Yugoslav Tinderbox Kosovo Erupts in Violence

PRISTINA, Yugoslavia -- Serbian riot police used water cannons, tear gas and batons Monday to break up a protest by tens of thousands of ethnic Albanians, as raging unrest in the restive Kosovo province threatened to spin out of control.

Clubbing the demonstrators as they fled into side streets, hundreds of policemen waded into a crowd of some 30,000 ethnic Albanians protesting the killing of their compatriots in ethnic clashes over the weekend that claimed at least 20 lives.

Three days of violence in Serbia's southern province, which borders Albania and unstable Macedonia, have alarmed the international community and heightened fears of a wider conflict in the Balkans.

In Brussels, the European Union called for increased international pressure to push Yugoslav President Slobodan Milosevic into negotiating a peaceful solution of the Kosovo crisis.

"If this problem expands into a military conflict, it will not remain within the boundaries of Kosovo,'' warned Tito Petkovski, head of parliament in neighboring Macedonia, which has its own restive ethnic Albanian minority.

In nearby Tirana, Albania, about 2,000 people rallied in protest of the police crackdown.

The leader of ethnic Albanians in Kosovo, Ibrahim Rugova, condemned police intervention and called the demonstrations "dignified and successful,'' the Beta news agency reported.

Rugova again appealed for increased international action to create conditions for dialogue and an end to Serbian repression in Kosovo. He declared Tuesday a day of mourning.

Kosovo Albanians, who make up more than 90 percent of the province's 2 million people, have been pushing for independence from Serbia -- the dominant republic in what remains of Yugoslavia.

The province has been simmering with violence for a decade, ever since Serbia introduced a heavy military presence and martial law. But the weekend clashes, followed by Monday's demonstrations, mark the worst unrest in months. Many fear the episodes could lead the province into a war similar to those in Bosnia and Croatia.

Such a war could spill over into Macedonia and Albania and risk involving other countries in the region, such as Greece and Bulgaria. It would certainly jeopardize a U.S.-sponsored peace in Bosnia, where U.S. troops are deployed as part of a NATO-led peacekeeping force. Some U.S. troops are also stationed in Macedonia.

Ethnic Albanian sources in Kosovo reported that 41 demonstrators were injured Monday in clashes with police. The protests were called by ethnic Albanian parties as a response to the weekend violence in which 16 ethnic Albanians and four Serbian policemen were killed.

The protesters hurled stones and bottles at police. Some demonstrators were left bleeding on the ground as local Serbs waved to police from their windows, congratulating them on the swift action.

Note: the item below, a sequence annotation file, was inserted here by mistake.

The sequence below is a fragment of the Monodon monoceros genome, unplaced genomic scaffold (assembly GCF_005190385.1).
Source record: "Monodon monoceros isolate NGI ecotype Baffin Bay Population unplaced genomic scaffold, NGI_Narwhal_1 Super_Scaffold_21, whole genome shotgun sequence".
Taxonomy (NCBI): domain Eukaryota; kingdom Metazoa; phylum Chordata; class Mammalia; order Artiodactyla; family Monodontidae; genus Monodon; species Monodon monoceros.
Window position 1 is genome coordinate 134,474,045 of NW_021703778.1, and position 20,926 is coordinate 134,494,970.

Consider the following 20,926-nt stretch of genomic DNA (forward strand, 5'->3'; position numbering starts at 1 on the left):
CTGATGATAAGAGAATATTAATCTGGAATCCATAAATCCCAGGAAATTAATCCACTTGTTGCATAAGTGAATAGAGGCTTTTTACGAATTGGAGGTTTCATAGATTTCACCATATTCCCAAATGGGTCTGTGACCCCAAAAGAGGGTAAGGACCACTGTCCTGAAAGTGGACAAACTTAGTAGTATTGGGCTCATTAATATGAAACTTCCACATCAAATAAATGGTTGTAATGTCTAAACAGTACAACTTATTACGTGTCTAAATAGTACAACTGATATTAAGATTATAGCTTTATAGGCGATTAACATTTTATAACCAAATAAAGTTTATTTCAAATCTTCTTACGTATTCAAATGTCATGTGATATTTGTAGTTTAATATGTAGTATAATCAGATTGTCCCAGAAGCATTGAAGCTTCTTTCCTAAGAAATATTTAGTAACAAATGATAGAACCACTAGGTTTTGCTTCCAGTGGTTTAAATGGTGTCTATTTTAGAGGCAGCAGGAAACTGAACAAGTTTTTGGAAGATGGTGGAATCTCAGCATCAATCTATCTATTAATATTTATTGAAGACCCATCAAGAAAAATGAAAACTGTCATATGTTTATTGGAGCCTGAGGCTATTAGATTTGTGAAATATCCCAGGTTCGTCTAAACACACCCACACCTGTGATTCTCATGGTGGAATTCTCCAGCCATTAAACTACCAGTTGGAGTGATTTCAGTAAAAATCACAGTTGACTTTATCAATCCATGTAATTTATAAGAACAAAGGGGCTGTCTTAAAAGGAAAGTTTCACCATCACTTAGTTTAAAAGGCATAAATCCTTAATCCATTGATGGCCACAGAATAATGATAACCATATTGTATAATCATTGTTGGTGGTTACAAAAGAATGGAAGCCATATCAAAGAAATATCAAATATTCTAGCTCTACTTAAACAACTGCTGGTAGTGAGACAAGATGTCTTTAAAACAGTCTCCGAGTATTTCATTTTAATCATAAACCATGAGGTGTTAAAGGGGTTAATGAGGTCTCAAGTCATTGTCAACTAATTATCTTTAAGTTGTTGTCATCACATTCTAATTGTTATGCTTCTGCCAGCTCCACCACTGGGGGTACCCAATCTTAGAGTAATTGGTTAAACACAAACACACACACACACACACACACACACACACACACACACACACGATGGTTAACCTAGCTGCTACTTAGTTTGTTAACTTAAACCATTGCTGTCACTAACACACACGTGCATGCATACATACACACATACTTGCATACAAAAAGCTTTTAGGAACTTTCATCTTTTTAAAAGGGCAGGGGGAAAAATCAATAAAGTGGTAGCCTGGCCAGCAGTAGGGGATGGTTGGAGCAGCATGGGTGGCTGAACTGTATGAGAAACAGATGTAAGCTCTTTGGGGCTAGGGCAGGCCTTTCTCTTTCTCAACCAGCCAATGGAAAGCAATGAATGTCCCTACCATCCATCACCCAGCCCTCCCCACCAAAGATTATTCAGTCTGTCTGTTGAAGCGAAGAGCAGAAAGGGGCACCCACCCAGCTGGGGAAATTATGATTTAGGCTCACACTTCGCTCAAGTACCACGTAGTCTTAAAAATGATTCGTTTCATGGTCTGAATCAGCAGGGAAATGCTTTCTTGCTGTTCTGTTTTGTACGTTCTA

Beta reported police breaking into the offices of the Albanian daily "Koha Ditore'' during the demonstrations. The Belgrade news agency also reported that Ibrahim Osmani, a reporter who works for several foreign media organizations, was beaten by police as he tried to hide in a doorway.

In a statement carried by the official Tanjug news agency, the police warned that "no demonstrations or similar acts supporting terrorism will be allowed.''

Tanjug reported that ethnic Albanians carried out 10 attacks in the region west of Pristina, including one in the village of Decani in which three people were injured by automatic weapons fire. It gave no further details.

The latest trouble was apparently sparked Saturday when Albanians ambushed a Serbian police patrol near the village of Likosane in the Glogovac district. The patrol was on its way to investigate a separate incident, in which a Serb refugee center came under fire on Friday.

Four Serbian policemen were killed in the ambush, Serbia's Interior Ministry said.

Serbian police said the weekend clashes were prompted by an ethnic Albanian terrorist group known as the Kosovo Liberation Army. Ethnic Albanians claimed the police attacked unarmed civilians.

Police said five people were arrested, while Serbian state television showed large quantities of confiscated weapons and ammunition.

The independent Belgrade radio station, B-92, quoted unofficial Albanian sources as saying that up to 30 people were killed -- including a family of four who were among seven people shot dead in a village near Srbica on Sunday.

Yugoslavia's parliament, dominated by Milosevic's Socialist Party, opened its session Monday with a minute of silence for the dead policemen. But it rejected an opposition demand to discuss the situation in Kosovo, saying it was Serbia's internal problem.

Defense Minister Pavle Bulatovic said the situation in Kosovo was "under control,'' and some of the top Serbian politicians praised the police actions in Kosovo. Warning that outside interference would only worsen the situation, Milosevic on Sunday said the problems in Kosovo could only be solved domestically.

Senior diplomats from the 15 EU nations were scheduled to meet Tuesday in Brussels to discuss possible measures against Yugoslavia. On Sunday, the United States expressed concern over the increase in violence but stopped short of an outright condemnation of Milosevic.